The Tisbury select board voted unanimously Wednesday to impose an immediate moratorium on anchoring in Lake Tashmoo until the town has developed a policy to reduce the number of visiting boats.

The temporary ban was proposed last month by town officials concerned about the health of the estuary.

“I see it as a quality of life issue and an environmental issue,” board member John Cahill said at Wednesday’s meeting.

Opponents of the open-ended ban included Matt Hobart, who chairs the waterways committee that endorsed the moratorium but spoke on his own account Wednesday.

“[It’s] six to eight weekends a year … a very small window of time,” Mr. Hobart said of the busy summer season when off-Island vessels crowd the estuary.

To protect eelgrass, the bottom-growing plant that nourishes marine life, anchoring in Lake Tashmoo has been limited since late 2016 to two designated areas where an earlier survey had found little to no eelgrass.

But a more recent survey by the Massachusetts Department of Marine Fisheries used advanced technology to draw a different conclusion, harbormaster John Crocker said Wednesday.

“They found eelgrass, not everywhere, but practically everywhere,” said Mr. Crocker, who noted that it’s not unusual to see 90 visiting vessels in one anchoring area.

“Do we still not want to anchor in eelgrass? I think the answer to that question is yes,” he said.

To allow some continued access for visiting boaters, Mr. Crocker proposed the town provide six mooring posts that could each accommodate up to three vessels rafted together.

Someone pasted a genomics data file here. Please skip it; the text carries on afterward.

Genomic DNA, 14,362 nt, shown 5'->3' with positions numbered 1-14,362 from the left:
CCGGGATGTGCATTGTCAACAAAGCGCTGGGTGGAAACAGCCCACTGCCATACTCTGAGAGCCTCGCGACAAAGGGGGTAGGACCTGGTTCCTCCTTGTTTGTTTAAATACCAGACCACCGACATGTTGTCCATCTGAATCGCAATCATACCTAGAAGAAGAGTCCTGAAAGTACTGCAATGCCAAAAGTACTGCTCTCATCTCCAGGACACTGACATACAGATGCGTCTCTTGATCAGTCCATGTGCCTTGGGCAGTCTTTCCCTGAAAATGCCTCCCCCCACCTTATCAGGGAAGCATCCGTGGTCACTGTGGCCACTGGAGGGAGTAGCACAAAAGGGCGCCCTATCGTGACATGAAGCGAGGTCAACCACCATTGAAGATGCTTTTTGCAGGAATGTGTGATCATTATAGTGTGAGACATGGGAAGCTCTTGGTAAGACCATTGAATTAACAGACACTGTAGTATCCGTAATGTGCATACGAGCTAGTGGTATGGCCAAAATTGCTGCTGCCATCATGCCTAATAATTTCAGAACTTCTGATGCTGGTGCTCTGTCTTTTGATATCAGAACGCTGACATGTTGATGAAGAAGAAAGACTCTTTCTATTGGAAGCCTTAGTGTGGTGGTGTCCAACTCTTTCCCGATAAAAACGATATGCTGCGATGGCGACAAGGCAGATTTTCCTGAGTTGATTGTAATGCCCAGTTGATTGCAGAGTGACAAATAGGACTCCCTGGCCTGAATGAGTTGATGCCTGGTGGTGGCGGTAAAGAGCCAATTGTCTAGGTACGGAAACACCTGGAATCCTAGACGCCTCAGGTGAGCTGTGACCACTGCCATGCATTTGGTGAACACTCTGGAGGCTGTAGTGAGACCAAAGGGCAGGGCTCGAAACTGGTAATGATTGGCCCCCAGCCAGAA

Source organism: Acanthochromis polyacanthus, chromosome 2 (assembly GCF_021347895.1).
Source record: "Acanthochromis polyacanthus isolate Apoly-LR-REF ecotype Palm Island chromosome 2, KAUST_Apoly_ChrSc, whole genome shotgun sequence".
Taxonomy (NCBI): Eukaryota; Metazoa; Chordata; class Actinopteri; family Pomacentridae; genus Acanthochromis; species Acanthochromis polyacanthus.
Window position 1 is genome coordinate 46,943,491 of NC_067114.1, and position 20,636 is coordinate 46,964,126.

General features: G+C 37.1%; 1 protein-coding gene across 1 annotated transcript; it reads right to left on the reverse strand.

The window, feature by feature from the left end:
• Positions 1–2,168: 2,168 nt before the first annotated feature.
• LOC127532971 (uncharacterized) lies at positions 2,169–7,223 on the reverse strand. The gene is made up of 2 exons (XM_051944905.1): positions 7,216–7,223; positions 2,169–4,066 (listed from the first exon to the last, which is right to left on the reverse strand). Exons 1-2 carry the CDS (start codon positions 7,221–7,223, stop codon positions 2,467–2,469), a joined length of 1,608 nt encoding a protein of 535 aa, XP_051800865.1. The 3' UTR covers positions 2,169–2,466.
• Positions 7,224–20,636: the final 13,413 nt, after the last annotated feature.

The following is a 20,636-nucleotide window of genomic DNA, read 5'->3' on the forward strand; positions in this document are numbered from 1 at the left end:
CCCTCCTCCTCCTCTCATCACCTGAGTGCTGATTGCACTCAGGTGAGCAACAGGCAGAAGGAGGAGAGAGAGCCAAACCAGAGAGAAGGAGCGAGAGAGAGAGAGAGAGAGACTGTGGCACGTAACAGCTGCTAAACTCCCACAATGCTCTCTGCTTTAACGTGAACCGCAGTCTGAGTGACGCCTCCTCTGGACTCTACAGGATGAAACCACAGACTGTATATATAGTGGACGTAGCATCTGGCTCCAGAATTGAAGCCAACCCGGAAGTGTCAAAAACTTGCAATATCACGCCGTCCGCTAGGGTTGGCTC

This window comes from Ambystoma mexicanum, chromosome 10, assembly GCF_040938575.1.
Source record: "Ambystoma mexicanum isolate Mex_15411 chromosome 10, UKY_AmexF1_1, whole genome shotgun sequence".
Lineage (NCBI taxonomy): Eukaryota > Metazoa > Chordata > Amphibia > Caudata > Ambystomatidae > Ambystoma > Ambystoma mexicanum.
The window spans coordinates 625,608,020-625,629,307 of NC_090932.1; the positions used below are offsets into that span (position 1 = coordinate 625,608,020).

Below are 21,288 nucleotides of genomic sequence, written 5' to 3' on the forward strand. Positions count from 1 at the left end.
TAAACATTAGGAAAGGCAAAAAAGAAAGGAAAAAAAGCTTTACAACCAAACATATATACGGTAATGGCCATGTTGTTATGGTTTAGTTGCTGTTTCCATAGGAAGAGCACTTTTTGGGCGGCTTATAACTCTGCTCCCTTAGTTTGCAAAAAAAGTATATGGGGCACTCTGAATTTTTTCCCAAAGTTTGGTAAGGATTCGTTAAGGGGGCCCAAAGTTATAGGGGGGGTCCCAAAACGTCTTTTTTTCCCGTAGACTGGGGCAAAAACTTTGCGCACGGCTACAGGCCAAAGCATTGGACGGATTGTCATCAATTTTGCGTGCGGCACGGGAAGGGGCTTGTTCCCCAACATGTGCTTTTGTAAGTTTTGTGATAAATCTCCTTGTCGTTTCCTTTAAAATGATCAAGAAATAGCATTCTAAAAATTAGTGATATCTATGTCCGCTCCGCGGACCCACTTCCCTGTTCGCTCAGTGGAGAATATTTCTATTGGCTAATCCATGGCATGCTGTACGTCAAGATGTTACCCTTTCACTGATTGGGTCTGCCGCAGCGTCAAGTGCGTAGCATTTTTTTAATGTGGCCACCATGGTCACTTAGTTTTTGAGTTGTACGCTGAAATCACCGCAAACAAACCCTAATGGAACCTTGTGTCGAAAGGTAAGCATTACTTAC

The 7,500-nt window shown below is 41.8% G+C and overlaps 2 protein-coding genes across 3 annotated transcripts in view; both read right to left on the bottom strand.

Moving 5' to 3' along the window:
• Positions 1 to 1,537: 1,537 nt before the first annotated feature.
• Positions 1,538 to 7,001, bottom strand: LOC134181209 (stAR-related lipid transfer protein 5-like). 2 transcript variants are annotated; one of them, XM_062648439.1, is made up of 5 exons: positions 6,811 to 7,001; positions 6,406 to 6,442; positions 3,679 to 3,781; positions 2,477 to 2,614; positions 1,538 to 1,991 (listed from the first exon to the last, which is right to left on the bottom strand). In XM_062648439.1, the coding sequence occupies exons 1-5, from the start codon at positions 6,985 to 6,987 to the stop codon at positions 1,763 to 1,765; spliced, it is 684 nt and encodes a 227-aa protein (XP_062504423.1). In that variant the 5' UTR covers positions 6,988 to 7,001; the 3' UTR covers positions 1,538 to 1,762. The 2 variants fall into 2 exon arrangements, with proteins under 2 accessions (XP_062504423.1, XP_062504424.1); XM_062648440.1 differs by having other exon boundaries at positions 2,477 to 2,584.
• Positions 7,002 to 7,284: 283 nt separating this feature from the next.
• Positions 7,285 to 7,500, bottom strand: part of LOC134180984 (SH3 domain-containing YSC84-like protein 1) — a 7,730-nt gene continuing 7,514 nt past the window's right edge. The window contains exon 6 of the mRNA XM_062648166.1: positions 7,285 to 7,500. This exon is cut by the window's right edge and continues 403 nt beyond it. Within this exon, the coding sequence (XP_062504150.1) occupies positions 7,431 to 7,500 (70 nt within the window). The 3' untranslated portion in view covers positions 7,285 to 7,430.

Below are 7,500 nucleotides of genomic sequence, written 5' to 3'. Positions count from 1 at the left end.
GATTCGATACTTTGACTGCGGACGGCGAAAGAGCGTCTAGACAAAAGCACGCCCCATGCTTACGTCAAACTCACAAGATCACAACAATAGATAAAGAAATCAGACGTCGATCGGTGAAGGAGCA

“[The pilings] don’t have to be all clustered in one place. I think it makes sense to spread them out,” Mr. Crocker said.

“We are still restricting the amount of boats .. but we are still allowing some,” he added.

The board also had concerns about high nitrogen levels harming eelgrass. Lake Tashmoo does not have a pump-out station or vessel for human waste from boats.

“If your boat doesn’t have a sealed head [toilet], then there’s only one place that you’re going to urinate and that’s into Tashmoo,” select board chair Roy Cutrer said. “Urine is nitrogen … To have that large body of boats in the summer, I think is a mistake on our part.”

A third source of discontent was the impact of summer boating revelry on homeowners along Lake Tashmoo’s shores, many of whom have complained of being disturbed by noise and crowded out of their own sailing and swimming activities.

MacAleer Schilcher, a longtime sailor on the estuary and newly-declared candidate for select board, said an outright ban was going too far.

“If you want some relief to the homeowners, ban anchoring on weekends,” said Mr. Schilcher, who also submitted 20 pages of testimony.

Mr. Schilcher and fellow boater Lynne Fraker both pushed the select board to appoint a committee to recommend new rules for visiting vessels, but town administrator Jay Grande said he would work with Mr. Crocker, the waterways committee and the water resources committee to develop a policy.

“Nothing’s going to happen,” a dejected Ms. Fraker said, after the meeting adjourned.

Among other business Wednesday, the select board voted to increase the size of the water resource committee from five to seven members, appointing Sheri Caseau, John Best and Gerard Hokanson to fill the two new seats and an existing vacancy.

The board also approved the warrants for Tisbury’s special and annual town meetings April 25, and will meet March 29 to sign the warrants.